Working against time at Montmagny Marsh
Community bands together to give local landmark a new lease on life
Montmagny Marsh is located on the banks of the St. Lawrence River in Quebec. Here, blue-winged teal find a refuge, turtles bask in the sun and people enjoy the natural surroundings.
It’s hard to believe that this idyllic local landmark almost didn’t exist in the first place. But luckily for the waterfowl, wildlife and people of Montmagny it does, thanks to the ongoing collaboration between the City of Montmagny and DUC.
In the late 1980s, Bernard Filion, DUC’s Quebec provincial manager, convinced Montmagny’s mayor at the time that the site had incredible potential, despite being drained for farming. The two joined forces to restore and create the rich and diversified habitat of Montmagny Marsh.
Almost 30 years later, the time-tested water control structures had reached the end of its useful lifespan. DUC and the City of Montmagny called on the entire community with an urgent request to help collect the funds needed to complete the restoration work. In only a few months, a local member of the provincial government, the Caisse populaire Desjardins and many local businesses and residents, did their part to secure the future of the marsh.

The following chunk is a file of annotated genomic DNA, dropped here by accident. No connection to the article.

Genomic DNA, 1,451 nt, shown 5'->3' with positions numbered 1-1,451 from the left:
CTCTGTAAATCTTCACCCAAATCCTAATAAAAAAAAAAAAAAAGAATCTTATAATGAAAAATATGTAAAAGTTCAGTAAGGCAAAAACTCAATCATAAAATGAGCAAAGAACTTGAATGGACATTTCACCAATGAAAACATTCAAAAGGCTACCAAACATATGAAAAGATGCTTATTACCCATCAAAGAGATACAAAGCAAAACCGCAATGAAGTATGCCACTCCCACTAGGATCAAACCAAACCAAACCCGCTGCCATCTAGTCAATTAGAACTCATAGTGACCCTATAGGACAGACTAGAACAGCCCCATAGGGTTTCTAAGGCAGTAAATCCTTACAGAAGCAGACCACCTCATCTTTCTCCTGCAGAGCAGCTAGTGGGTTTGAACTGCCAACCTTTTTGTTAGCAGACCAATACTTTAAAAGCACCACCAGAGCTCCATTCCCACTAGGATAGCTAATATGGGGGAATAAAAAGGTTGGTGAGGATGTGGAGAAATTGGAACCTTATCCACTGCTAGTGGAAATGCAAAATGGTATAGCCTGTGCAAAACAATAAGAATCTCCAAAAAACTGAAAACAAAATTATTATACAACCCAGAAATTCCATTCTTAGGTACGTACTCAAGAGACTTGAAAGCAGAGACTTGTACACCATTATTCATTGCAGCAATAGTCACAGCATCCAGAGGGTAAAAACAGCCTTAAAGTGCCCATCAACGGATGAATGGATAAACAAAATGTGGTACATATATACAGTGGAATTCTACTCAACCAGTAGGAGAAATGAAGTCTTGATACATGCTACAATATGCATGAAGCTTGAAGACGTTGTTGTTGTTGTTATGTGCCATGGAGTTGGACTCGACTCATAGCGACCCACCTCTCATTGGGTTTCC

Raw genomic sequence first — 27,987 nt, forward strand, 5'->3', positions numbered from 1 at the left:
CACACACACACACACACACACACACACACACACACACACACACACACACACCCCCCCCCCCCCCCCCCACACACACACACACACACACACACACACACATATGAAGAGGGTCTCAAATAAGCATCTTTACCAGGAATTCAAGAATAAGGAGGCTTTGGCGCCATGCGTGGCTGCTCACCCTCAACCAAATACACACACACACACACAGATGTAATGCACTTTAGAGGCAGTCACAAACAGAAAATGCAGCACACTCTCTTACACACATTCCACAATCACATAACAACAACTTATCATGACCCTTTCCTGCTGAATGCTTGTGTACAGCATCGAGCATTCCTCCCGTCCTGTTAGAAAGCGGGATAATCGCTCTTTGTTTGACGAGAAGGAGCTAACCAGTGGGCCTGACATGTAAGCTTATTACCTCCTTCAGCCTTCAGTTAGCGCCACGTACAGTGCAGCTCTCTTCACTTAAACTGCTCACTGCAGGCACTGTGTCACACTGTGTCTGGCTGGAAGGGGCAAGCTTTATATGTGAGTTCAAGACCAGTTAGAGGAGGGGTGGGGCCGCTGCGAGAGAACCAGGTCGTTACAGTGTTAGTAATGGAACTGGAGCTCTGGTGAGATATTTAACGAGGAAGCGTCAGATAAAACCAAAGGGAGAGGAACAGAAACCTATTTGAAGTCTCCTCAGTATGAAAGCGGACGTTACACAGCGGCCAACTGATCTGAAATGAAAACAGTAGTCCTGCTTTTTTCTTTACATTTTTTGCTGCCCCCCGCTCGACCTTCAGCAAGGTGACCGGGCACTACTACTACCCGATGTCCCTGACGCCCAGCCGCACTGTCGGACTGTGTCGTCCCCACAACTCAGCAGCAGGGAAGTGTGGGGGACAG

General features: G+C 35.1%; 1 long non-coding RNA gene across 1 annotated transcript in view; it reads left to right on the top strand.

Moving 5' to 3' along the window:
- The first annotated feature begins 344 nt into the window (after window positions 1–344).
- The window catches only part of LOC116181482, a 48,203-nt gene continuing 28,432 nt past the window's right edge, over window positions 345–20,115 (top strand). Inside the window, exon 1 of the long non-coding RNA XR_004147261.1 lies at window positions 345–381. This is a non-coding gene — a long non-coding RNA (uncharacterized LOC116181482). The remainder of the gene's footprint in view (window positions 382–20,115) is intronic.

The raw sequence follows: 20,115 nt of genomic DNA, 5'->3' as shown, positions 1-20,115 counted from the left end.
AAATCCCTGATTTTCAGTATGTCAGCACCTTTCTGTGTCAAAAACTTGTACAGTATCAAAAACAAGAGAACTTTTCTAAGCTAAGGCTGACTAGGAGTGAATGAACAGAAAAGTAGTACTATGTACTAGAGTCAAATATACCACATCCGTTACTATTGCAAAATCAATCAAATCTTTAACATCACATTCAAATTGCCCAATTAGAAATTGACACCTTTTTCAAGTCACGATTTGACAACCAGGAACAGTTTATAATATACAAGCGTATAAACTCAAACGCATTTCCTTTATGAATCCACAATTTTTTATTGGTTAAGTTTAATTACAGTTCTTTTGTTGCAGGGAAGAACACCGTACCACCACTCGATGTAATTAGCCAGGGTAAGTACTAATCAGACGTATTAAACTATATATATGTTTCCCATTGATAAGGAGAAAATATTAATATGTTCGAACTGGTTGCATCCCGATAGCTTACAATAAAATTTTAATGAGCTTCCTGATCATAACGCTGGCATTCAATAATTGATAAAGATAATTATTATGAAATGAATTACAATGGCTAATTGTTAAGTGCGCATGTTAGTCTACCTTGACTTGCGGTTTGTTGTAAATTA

With funding in place, DUC immediately began project restoration in the fall of 2016 and completed it within a few weeks, just before the first snowfall. Montmagny Marsh now has a new lease on life, thanks to the passion and commitment of many who recognize its value.
Restoration of Montmagny Marsh was undertaken with funding from the Fondation de la faune du Québec and Environment and Climate Change Canada.
Read These Stories NextFind more stories
The Northams are among the latest Manitoba landowners to access DUC programs that help them restore and conserve natural areas on their property while earning extra money.
Former Ducks Unlimited Canada president honoured at Oshawa Second Marsh.
A Lake Ontario shoreline is protected for waterfowl, wildlife and the community.